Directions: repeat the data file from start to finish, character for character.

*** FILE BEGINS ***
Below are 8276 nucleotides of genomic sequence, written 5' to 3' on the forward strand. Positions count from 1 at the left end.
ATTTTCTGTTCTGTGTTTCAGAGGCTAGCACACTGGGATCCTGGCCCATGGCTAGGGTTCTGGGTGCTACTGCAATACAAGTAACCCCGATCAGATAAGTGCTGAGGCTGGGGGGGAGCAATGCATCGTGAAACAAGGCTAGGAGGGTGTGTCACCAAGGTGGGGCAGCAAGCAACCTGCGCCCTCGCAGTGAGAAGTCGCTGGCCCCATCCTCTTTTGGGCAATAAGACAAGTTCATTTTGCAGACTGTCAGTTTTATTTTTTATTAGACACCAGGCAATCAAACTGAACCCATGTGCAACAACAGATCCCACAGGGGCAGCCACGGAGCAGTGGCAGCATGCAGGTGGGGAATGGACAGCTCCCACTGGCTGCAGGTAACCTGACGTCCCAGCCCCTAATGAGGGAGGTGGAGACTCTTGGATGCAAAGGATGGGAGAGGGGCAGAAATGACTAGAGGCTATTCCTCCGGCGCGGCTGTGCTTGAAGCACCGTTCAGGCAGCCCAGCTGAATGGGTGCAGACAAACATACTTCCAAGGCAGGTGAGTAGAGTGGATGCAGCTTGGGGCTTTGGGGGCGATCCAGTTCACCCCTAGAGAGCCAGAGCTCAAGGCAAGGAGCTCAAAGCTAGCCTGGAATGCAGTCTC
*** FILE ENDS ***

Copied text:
Below are 8276 nucleotides of genomic sequence, written 5' to 3' on the forward strand. Positions count from 1 at the left end.
ATTTTCTGTTCTGTGTTTCAGAGGCTAGCACACTGGGATCCTGGCCCATGGCTAGGGTTCTGGGTGCTACTGCAATACAAGTAACCCCGATCAGATAAGTGCTGAGGCTGGGGGGGAGCAATGCATCGTGAAACAAGGCTAGGAGGGTGTGTCACCAAGGTGGGGCAGCAAGCAACCTGCGCCCTCGCAGTGAGAAGTCGCTGGCCCCATCCTCTTTTGGGCAATAAGACAAGTTCATTTTGCAGACTGTCAGTTTTATTTTTTATTAGACACCAGGCAATCAAACTGAACCCATGTGCAACAACAGATCCCACAGGGGCAGCCACGGAGCAGTGGCAGCATGCAGGTGGGGAATGGACAGCTCCCACTGGCTGCAGGTAACCTGACGTCCCAGCCCCTAATGAGGGAGGTGGAGACTCTTGGATGCAAAGGATGGGAGAGGGGCAGAAATGACTAGAGGCTATTCCTCCGGCGCGGCTGTGCTTGAAGCACCGTTCAGGCAGCCCAGCTGAATGGGTGCAGACAAACATACTTCCAAGGCAGGTGAGTAGAGTGGATGCAGCTTGGGGCTTTGGGGGCGATCCAGTTCACCCCTAGAGAGCCAGAGCTCAAGGCAAGGAGCTCAAAGCTAGCCTGGAATGCAGTCTC